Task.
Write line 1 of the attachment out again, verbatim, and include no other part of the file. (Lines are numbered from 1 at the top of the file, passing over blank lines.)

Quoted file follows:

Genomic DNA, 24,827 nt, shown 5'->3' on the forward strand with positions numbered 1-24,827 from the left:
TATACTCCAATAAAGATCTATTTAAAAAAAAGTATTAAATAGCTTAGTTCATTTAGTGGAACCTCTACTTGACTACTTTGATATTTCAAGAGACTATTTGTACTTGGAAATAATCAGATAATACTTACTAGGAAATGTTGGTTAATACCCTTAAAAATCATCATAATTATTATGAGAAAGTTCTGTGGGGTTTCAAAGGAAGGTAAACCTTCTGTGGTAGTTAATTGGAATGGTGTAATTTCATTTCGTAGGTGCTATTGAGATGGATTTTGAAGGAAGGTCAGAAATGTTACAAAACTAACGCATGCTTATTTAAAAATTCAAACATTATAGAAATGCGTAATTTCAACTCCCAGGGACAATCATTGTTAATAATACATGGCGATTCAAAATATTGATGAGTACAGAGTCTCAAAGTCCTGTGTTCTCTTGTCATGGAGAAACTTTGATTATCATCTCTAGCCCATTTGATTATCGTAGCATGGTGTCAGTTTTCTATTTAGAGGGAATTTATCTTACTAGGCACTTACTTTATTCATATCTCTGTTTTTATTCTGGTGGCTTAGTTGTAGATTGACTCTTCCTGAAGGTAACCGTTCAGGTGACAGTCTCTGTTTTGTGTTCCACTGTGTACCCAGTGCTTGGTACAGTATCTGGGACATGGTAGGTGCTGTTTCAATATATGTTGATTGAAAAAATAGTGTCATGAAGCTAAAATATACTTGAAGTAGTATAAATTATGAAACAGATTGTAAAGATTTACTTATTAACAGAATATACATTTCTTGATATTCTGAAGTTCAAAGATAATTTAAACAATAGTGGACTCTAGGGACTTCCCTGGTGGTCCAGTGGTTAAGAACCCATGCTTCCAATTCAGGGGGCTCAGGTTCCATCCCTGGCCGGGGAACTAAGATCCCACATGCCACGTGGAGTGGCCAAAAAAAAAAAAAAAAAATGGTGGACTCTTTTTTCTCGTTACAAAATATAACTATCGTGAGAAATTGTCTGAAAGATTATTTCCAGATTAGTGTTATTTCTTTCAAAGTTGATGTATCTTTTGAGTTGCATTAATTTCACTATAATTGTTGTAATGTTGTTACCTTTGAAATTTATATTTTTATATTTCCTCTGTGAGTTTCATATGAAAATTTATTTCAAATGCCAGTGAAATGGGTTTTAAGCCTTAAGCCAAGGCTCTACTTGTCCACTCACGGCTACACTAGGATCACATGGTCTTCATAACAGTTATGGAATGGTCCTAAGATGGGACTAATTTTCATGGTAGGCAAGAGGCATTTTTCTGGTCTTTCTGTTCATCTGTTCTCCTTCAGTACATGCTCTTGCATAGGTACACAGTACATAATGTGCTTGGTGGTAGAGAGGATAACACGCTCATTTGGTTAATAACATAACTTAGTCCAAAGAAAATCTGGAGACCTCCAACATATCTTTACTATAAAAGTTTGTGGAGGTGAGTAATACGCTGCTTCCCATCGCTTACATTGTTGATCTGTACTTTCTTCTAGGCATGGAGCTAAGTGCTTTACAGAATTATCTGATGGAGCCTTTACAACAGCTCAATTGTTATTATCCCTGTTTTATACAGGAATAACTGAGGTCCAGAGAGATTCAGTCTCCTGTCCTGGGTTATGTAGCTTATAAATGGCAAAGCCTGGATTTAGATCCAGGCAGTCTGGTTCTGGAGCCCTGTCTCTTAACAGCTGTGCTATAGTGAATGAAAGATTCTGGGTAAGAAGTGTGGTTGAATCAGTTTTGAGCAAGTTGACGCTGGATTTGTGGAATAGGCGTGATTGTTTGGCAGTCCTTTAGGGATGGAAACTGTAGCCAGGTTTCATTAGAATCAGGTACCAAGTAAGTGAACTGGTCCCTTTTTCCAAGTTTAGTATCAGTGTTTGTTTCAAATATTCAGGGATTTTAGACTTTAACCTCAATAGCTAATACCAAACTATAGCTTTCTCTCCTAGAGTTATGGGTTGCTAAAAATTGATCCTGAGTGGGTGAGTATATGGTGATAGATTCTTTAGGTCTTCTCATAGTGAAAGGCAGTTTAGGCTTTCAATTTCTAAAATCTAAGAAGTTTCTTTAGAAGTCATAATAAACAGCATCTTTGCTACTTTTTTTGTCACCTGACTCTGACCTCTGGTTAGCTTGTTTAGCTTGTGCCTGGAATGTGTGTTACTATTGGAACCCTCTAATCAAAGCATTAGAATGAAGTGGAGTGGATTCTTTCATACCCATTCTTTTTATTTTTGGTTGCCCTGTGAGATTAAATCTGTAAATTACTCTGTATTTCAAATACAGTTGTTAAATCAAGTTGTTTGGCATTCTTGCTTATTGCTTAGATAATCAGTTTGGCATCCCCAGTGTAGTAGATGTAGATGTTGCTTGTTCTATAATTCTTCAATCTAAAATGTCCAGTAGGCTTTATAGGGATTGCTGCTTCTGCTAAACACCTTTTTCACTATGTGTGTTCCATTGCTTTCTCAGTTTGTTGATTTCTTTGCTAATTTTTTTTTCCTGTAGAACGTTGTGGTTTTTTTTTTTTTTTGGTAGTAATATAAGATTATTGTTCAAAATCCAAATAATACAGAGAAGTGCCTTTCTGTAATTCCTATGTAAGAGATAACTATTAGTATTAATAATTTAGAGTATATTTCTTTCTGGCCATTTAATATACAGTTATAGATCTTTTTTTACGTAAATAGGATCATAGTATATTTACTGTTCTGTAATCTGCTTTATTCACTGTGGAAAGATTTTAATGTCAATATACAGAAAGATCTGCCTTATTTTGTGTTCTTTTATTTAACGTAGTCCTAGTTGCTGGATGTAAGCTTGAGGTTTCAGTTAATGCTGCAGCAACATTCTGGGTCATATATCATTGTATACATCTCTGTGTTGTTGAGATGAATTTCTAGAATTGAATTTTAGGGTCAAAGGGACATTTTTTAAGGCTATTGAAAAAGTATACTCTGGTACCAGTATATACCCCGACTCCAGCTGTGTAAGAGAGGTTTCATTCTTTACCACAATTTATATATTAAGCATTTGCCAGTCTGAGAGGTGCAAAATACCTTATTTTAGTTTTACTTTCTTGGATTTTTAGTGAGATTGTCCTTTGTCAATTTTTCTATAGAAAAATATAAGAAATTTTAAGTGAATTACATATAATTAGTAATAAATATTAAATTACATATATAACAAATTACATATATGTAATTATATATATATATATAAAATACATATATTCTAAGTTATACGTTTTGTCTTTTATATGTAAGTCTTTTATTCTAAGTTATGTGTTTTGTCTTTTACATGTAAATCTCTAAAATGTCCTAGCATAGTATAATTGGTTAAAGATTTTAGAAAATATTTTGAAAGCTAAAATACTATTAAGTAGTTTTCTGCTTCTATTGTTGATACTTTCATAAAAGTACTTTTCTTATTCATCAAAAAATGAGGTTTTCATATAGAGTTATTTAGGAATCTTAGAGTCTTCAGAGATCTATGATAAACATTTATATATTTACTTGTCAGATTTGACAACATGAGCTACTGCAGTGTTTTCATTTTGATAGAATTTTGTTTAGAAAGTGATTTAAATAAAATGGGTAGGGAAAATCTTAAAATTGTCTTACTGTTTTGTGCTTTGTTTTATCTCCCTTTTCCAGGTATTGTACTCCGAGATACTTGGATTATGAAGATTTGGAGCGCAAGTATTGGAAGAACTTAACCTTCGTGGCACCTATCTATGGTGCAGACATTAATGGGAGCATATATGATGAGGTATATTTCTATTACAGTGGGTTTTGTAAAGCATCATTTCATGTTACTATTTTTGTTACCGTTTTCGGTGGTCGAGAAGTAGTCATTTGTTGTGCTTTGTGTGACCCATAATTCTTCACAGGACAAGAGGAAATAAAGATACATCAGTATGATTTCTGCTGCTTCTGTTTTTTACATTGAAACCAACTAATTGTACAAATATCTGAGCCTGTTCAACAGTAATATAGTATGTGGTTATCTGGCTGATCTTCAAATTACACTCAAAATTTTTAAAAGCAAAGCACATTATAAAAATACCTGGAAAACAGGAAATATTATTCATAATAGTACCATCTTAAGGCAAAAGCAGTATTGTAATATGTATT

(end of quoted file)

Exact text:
Genomic DNA, 24,827 nt, shown 5'->3' on the forward strand with positions numbered 1-24,827 from the left: